It was the same in Tribune with Till Death Do us Part, 6 times a week; Tola Adeniyi in the daily newspaper and Aba Saheed on Sundays! He later maintained a column in The Punch [1983-1985] and, for 5 years, he maintained the Aba Saheed in Nigerian Compass. Today, he remains the longest running columnist in Nigeria with his weekly columns in both The City People and Sunday Sun.

So pungent, so incisive, so bold and daring were Tola Adeniyi's writings that many a time, his close friends and even his publisher, Babatunde Jose feared for his safety and his life.

Tola Adeniyi is not just a writer, there are many writers. However, the uniqueness of Tola Adeniyi is rooted in his exemplary boldness and fearlessness. And his style of writing, his extraordinary brilliance and intelligence, his ease of communication and the inimitable prolific outpouring are peculiarly his. That is what makes him a brand!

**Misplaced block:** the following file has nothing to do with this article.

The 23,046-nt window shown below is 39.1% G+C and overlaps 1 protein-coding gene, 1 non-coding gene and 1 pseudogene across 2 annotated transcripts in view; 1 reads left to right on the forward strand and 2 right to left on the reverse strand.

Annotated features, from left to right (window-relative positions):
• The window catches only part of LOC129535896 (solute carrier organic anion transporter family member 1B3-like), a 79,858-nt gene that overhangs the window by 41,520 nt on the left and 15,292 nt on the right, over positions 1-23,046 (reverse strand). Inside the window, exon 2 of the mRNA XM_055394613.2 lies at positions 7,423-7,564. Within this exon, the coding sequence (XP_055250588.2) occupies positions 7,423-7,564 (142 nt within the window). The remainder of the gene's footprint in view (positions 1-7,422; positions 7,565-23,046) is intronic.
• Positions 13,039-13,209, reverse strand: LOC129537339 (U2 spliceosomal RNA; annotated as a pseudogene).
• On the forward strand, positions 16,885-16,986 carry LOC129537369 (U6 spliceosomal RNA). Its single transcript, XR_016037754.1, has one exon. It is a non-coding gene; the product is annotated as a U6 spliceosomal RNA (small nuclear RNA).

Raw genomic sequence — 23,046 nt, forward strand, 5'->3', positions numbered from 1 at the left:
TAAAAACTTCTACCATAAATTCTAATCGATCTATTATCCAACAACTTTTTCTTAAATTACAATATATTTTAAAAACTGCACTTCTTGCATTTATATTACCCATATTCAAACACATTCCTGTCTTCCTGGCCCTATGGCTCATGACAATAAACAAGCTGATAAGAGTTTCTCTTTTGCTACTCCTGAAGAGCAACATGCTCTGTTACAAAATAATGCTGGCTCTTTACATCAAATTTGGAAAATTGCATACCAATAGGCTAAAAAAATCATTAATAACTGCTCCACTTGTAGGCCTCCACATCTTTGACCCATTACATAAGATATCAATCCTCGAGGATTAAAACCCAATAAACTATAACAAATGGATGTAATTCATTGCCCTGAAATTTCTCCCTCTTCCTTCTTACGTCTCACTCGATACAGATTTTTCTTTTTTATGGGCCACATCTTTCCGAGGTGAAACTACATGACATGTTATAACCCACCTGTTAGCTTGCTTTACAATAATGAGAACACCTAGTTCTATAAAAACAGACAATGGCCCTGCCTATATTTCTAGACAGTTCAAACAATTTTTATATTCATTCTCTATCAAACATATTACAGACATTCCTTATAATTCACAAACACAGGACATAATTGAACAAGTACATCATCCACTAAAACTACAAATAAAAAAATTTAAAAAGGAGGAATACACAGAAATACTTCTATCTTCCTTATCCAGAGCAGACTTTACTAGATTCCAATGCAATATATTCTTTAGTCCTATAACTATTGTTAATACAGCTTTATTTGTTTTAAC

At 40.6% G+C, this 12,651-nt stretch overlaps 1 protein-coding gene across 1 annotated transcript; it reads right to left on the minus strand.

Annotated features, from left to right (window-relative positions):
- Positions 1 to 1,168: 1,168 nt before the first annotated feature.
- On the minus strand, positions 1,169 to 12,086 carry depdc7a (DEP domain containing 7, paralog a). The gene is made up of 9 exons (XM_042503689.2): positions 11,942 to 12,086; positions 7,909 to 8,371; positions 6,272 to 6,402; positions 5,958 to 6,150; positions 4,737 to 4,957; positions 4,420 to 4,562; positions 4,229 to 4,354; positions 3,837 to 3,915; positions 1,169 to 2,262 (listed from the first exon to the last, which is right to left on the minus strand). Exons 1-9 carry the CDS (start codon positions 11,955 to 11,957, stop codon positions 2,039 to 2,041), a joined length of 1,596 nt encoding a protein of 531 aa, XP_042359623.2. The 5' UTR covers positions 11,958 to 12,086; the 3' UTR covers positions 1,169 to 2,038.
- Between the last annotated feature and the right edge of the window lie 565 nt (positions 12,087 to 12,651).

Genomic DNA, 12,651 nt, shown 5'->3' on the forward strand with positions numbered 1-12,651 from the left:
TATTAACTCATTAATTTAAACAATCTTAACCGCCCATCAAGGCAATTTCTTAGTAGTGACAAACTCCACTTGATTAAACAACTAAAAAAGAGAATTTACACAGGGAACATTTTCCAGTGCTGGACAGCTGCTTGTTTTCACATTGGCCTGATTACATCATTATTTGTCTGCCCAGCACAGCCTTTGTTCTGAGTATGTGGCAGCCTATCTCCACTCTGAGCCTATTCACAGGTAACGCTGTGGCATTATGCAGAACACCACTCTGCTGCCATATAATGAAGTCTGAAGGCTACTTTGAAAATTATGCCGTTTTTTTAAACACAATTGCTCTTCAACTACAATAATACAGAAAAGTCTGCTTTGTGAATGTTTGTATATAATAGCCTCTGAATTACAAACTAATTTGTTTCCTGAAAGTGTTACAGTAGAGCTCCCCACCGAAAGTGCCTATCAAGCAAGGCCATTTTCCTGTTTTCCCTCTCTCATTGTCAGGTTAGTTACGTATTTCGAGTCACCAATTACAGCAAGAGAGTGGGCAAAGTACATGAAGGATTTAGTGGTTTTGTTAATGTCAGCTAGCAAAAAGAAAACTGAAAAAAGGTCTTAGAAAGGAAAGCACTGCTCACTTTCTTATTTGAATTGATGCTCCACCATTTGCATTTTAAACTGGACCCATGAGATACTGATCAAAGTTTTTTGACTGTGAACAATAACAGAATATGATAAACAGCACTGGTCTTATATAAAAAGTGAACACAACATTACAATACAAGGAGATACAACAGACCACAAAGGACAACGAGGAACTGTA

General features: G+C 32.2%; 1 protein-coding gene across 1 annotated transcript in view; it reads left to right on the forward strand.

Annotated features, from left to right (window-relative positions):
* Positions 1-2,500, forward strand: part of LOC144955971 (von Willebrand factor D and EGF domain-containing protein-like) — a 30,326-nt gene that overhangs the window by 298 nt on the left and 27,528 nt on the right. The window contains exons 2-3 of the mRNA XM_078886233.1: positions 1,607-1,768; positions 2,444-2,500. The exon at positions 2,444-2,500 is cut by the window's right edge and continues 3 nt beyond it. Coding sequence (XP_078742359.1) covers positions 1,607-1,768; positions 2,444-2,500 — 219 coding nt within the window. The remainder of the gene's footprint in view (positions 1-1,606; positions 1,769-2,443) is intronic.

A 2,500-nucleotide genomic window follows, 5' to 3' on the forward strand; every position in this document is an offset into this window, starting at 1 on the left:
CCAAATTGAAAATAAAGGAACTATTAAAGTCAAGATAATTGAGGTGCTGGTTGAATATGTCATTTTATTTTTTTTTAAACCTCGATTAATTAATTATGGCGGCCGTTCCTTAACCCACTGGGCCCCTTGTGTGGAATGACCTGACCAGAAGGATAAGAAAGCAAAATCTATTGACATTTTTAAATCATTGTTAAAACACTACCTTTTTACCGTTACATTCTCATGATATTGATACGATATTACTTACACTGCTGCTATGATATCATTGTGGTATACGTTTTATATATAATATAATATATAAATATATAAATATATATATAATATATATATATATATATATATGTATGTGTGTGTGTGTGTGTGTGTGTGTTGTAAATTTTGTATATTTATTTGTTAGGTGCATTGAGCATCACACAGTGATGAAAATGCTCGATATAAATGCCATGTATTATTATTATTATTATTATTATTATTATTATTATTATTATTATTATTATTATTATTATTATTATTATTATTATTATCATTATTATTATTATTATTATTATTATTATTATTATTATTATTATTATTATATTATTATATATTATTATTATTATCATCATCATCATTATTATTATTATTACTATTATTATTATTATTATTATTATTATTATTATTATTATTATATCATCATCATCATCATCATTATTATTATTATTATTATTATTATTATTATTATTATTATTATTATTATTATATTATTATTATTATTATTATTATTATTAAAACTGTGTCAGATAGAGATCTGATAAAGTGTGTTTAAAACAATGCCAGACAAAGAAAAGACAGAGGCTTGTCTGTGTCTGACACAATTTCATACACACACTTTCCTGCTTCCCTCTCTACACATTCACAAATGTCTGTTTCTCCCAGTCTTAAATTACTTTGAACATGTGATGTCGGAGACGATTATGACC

Two literary icons, Gbolabo Ogunsanwo and Yemi Farounbi attested to Tola Adeniyi's unusual courage and fearlessness in their Foreword and Preface respectively in ABA SAHEED: A Literary Biography of Tola Adeniyi by Eddie Ayo-Ojo.

Yemi Farounbi wrote: "Tola Adeniyi, using various names, such as Aba Saheed, Nee Tola, Nguyen Tol Nee, Ticha Bento, Busola Babat [as woman columns], was in the forefront of those anti-military writer-generals. This biography looks at the various facets of Tola Adeniyi, either in the use of satire, or the use of rage as a legitimate weapon, or the use of poetry.

"The more you read this biography" according to Farounbi, "the more you get attracted to this bundle of intellect, imagination, creativity, and raging soul fire. The more you explore the pages, the more you appreciate the selflessness, the patriotism, and the nationalist zeal that motivated those fiery columns. The more you study this complex character, the more you admire the power of his pen, and the flow of his language and thought. The more you x-ray his writings, the more you love his ability to engage in personal distancing."